At the time, Israel was amid an early campaign to roll out booster shots even as the World Health Organization called for a moratorium on boosters in September amid concerns that wealthier countries could take doses away from poorer countries where vaccination rates lag.
But in recent weeks, and amid the rise of Omicron, more countries appear eager to make “fully vaccinated” mean getting a booster shot—that means a total of three jabs for the Pfizer-BioNTech, AstraZeneca, or Moderna vaccines, or a total of two shots for the Johnson & Johnson vaccine.
In the U.S., top infectious disease expert Dr. Anthony Fauci said last week that “it’s going to be a matter of when, not if” the definition of being fully vaccinated changes to include boosters. But he explained that the U.S. did not have plans to change the definition within the next week.
Starting Wednesday in France, people over the age of 65 will be required to get booster shots to still be considered fully vaccinated and enjoy privileges like using the country’s so-called vaccine passport to access restaurants, cafés, and other public venues without being tested. The same booster rule will apply to all adults starting on Jan. 15.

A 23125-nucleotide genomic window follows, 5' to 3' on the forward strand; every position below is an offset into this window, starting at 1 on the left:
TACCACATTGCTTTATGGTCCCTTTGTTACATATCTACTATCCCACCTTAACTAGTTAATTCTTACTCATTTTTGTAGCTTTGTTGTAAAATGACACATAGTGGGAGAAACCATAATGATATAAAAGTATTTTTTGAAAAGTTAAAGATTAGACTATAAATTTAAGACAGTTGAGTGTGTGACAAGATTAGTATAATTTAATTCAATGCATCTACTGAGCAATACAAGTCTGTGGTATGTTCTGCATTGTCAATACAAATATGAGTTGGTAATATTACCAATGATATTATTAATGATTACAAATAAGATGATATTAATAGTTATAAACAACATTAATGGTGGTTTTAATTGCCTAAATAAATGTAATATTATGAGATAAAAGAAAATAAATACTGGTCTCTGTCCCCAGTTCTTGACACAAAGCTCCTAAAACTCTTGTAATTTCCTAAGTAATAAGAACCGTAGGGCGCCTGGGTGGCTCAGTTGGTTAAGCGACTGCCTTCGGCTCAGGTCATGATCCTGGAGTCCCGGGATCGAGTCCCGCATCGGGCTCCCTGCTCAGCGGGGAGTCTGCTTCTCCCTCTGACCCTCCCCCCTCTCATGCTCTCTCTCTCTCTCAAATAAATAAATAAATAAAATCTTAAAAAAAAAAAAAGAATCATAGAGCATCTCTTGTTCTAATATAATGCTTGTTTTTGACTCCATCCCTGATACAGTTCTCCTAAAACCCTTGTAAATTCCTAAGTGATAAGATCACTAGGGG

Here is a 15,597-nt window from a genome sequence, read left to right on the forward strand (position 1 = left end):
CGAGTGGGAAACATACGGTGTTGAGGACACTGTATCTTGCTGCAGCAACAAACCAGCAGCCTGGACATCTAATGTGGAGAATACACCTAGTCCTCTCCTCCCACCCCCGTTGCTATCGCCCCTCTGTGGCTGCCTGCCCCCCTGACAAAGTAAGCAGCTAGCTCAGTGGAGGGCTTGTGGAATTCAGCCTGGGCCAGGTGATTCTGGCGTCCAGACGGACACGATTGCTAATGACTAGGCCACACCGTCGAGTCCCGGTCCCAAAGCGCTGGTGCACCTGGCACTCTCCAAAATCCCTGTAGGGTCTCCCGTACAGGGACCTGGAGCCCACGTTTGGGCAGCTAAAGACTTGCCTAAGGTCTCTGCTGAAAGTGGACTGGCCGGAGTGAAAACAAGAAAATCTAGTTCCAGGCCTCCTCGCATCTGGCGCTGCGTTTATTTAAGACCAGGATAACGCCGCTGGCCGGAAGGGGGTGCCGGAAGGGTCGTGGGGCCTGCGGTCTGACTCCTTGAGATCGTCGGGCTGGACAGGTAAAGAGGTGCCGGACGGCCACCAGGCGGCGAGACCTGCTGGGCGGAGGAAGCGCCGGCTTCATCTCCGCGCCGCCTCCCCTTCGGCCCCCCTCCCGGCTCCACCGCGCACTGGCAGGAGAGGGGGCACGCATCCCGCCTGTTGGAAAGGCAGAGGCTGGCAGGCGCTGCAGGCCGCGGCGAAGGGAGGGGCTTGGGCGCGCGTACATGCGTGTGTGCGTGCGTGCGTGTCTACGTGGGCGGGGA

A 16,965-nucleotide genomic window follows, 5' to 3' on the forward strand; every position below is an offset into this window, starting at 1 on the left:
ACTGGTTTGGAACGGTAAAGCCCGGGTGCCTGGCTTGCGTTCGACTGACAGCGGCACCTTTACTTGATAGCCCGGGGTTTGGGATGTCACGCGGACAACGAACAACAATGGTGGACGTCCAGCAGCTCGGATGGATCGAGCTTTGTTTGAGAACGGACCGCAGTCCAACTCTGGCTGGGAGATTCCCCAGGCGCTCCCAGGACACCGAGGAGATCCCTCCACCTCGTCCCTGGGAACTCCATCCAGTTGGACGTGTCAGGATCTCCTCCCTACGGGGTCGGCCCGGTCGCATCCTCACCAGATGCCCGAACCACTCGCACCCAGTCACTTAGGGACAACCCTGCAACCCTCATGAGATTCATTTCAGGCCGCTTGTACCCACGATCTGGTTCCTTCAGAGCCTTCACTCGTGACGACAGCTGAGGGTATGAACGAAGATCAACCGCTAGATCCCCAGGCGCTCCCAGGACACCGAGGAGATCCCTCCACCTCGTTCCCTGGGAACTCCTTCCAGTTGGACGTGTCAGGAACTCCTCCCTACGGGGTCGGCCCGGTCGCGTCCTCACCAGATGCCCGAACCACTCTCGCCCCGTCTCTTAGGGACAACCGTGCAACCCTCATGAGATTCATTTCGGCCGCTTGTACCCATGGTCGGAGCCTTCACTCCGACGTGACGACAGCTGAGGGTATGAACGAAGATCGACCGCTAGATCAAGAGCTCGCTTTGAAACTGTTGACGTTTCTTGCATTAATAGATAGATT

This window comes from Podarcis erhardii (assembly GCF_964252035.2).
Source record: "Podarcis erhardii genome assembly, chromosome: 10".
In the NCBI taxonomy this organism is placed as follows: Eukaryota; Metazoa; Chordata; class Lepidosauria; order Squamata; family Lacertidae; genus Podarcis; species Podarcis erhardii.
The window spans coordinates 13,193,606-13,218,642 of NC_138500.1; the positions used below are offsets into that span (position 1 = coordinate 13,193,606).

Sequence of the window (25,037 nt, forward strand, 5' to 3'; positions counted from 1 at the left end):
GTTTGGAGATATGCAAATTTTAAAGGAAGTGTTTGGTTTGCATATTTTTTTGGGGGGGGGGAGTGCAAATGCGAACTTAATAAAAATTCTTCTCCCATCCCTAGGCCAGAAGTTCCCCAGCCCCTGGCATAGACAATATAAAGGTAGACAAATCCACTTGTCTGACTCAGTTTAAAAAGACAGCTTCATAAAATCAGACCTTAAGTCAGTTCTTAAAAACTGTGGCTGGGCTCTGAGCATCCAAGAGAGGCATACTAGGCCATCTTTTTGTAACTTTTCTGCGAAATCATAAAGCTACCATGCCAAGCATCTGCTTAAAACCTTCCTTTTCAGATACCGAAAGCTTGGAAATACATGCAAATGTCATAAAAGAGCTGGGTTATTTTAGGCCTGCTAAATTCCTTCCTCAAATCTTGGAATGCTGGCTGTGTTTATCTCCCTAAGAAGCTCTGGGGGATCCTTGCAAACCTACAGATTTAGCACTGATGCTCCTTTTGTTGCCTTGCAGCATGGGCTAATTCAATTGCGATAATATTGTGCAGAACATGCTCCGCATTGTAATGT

The European Union, meanwhile, is considering a proposal that would require non-European travelers that received their first jabs over nine months prior to arriving to show proof of a booster shot to enter Europe. But even as discussions pick up on mandating boosters, the WHO believes that for now, booster campaigns should target only vulnerable groups as low-income nations still struggle to get their first round of doses.
“In the context of ongoing global supply constraints, broad-based administration of booster doses risks exacerbating inequities in vaccine access,” Alejandro Cravioto, chair of the WHO’s expert group on immunization, said in a press briefing last week. “We believe [the unvaccinated] should be vaccinated instead of giving further doses to those that have already received [a full primary course].”